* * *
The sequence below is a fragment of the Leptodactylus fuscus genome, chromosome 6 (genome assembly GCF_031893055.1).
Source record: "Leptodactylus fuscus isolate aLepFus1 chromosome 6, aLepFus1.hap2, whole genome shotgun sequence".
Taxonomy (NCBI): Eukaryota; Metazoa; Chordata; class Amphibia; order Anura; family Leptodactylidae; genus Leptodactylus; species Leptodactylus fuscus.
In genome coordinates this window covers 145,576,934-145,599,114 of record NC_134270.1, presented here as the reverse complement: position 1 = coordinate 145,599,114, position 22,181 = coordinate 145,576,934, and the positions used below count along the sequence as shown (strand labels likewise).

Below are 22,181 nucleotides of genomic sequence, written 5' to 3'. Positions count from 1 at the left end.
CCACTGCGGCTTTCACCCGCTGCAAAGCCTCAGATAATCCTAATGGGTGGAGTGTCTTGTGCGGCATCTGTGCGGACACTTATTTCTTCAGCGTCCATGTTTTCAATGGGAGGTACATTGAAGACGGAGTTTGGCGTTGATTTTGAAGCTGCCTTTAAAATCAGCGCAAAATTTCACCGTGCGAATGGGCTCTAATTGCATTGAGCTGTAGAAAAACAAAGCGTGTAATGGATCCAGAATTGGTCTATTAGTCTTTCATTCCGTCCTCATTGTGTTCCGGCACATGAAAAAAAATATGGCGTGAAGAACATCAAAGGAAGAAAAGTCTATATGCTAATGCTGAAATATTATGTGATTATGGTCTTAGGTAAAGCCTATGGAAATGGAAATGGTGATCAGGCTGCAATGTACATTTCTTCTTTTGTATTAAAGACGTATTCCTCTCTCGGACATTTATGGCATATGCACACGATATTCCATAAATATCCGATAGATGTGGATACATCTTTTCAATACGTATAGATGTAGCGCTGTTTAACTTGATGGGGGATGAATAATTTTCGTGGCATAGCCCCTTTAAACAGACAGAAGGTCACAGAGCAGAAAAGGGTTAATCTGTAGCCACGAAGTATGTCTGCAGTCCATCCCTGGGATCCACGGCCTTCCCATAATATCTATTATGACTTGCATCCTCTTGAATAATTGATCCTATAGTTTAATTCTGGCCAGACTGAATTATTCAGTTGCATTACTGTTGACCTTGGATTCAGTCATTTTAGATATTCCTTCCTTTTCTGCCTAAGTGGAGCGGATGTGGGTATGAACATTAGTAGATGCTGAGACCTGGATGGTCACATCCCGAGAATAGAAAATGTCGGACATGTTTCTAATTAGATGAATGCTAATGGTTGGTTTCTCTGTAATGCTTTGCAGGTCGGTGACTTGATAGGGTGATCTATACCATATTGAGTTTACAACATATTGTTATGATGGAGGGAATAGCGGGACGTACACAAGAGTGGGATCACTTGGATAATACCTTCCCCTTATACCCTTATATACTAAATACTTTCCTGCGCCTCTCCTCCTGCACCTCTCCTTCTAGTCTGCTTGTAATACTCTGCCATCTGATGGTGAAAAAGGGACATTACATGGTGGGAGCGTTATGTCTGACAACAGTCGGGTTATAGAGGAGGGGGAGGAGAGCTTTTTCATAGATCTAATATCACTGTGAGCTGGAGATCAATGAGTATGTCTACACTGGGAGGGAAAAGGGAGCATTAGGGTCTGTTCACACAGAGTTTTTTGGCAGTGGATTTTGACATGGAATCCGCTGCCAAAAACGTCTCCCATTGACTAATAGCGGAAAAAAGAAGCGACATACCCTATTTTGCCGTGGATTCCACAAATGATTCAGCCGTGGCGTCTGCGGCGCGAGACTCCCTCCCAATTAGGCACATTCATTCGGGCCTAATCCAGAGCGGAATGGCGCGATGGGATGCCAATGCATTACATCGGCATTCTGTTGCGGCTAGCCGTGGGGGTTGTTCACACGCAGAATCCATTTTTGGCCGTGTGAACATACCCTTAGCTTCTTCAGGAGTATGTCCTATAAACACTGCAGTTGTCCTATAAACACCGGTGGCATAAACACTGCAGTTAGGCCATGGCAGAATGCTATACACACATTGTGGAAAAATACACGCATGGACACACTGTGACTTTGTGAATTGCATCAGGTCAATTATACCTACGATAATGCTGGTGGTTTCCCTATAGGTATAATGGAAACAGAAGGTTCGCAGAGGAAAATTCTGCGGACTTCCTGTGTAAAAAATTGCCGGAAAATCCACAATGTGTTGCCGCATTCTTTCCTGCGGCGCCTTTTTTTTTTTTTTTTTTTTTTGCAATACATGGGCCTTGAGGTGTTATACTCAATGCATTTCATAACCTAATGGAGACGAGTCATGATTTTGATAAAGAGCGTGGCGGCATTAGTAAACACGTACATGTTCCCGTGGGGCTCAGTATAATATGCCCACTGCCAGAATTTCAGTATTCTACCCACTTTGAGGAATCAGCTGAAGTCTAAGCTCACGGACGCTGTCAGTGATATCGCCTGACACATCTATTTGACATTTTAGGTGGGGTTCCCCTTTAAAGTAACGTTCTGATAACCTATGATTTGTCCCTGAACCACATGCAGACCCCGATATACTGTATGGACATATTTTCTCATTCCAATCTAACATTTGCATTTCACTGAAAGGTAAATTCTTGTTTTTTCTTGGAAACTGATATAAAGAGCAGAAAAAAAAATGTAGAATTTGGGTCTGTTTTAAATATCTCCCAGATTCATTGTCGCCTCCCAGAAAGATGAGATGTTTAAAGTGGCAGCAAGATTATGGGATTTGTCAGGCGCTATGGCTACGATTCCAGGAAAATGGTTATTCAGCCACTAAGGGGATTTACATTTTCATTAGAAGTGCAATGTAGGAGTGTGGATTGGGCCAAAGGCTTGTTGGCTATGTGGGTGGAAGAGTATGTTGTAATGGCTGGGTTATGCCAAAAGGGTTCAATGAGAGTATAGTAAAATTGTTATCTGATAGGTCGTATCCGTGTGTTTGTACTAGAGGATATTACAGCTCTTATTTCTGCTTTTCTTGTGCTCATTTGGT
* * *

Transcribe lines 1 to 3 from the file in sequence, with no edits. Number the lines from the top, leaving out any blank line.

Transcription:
The sequence below is a fragment of the Leptodactylus fuscus genome, chromosome 6 (genome assembly GCF_031893055.1).
Source record: "Leptodactylus fuscus isolate aLepFus1 chromosome 6, aLepFus1.hap2, whole genome shotgun sequence".
Taxonomy (NCBI): Eukaryota; Metazoa; Chordata; class Amphibia; order Anura; family Leptodactylidae; genus Leptodactylus; species Leptodactylus fuscus.